The Value of Delay

You’re reading this post right now, but I wrote it some six weeks ago. Initially, the 30-day buffer was meant for sick days and other unforeseen events, but so far, I haven’t missed a day — 500 and counting — and so it has even grown a little over time. There’s a lesson in here about some days offering enough creativity to write two, three, even five blogs, yet no day offering so little that you can’t write even one, but the one I just learned is this: Delay has value.

If I had to post every blog the second I type the last word, there’d be no time to change a headline or cut a sentence. Even if I rarely do, the lag not only makes reflection possible but comfortable. It’s easy. I’m not in a rush. I don’t have to stress. Maybe I’ll change my mind. Maybe I won’t. But for six weeks, I can let the post simmer, and if it resurfaces in my mind, perhaps it’s time to revisit.

A friend of mine just got his new electricity bill: 51 cents per kWh. That price, however, is also delayed. It resembles the peak of the German energy crisis, and since then, prices have already come down. My friend observed this delay and already switched to a power company where he pays roughly half — a more forward-looking energy provider. That adds another shade to this lesson: For delay to be valuable, it must be deliberate. It’s easy to look at current gas prices and say, “Oh, no problem, the electricity price will also come down” — but only if you know there’s a lag between the two. If my friend hadn’t known about a lagging but impending price increase, he couldn’t have switched providers. Awareness is what makes the delay useful. Without it, you’re just ignorant or procrastinating.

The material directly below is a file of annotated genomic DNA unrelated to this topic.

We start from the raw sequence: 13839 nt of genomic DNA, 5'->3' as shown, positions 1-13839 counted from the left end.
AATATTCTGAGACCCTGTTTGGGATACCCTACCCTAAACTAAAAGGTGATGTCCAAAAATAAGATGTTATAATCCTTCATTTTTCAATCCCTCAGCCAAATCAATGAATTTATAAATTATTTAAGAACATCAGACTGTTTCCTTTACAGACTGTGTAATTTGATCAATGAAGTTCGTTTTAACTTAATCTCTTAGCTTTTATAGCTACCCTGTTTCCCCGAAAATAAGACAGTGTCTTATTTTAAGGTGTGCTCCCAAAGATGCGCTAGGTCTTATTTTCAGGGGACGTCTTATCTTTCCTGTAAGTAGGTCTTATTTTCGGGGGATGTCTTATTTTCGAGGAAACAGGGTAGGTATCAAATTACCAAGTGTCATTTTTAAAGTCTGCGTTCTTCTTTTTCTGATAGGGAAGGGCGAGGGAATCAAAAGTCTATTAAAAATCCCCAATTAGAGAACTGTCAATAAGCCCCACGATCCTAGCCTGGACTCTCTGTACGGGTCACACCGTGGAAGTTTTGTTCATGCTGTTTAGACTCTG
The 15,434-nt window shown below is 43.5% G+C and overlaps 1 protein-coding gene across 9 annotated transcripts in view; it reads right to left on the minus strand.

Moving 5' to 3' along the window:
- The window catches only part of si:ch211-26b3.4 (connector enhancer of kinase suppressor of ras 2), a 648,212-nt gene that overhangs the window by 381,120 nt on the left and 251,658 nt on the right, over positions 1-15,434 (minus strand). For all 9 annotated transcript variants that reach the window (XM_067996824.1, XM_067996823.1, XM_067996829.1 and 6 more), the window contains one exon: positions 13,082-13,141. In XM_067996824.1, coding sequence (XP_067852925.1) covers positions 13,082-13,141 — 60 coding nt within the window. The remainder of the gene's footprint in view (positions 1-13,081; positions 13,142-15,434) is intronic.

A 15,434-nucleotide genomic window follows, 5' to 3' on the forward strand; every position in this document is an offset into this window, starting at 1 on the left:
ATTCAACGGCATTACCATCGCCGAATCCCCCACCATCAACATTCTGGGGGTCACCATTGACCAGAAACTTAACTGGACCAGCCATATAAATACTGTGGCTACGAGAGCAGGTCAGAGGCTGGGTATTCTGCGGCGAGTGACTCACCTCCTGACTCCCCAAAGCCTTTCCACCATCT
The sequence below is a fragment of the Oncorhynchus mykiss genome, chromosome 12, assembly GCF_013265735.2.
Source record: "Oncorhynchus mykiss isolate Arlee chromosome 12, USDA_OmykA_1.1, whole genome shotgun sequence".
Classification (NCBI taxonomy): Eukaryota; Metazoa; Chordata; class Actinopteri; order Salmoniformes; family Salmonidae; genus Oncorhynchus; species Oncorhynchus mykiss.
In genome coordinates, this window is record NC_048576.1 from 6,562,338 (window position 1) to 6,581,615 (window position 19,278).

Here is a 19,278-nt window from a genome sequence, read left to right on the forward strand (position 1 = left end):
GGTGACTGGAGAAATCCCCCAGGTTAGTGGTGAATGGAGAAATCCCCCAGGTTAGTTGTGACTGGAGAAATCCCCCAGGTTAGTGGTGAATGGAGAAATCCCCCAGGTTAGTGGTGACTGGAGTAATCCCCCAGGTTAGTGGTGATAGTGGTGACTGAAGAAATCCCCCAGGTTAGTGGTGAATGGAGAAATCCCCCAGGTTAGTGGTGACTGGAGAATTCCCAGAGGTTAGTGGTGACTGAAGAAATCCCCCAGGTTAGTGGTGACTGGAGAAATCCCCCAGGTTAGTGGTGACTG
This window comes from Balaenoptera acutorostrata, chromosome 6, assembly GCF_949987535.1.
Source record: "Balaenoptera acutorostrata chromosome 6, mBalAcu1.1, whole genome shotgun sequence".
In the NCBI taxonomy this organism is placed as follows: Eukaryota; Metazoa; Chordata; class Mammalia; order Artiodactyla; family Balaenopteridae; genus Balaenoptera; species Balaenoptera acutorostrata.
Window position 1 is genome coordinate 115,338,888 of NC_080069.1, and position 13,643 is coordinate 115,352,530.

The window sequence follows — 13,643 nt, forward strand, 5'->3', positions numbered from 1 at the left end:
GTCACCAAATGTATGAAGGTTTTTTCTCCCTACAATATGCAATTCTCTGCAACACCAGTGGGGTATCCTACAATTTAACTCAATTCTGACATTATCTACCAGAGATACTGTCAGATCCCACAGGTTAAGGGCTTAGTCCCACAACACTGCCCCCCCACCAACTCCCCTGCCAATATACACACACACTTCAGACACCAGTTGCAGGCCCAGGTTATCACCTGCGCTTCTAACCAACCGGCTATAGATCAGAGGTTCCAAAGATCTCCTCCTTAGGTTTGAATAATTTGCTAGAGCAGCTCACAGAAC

If you think six weeks is a long time to shelve a piece of writing, that’s exactly how much time Stephen King recommends between two drafts of a novel, and it’s also how long it takes until I look back on each month’s output for my twice-monthly “Best of the Blog” email. But if your deadline for the slides is the end of next week, an extra day or two will do. If you’re hoping to marry whoever you just moved in with, however, perhaps another six months are in order. Different situations require different amounts of delay, but almost every situation warrants some kind of suspension.

Choose your wait times wisely, and you’ll never hit send too soon.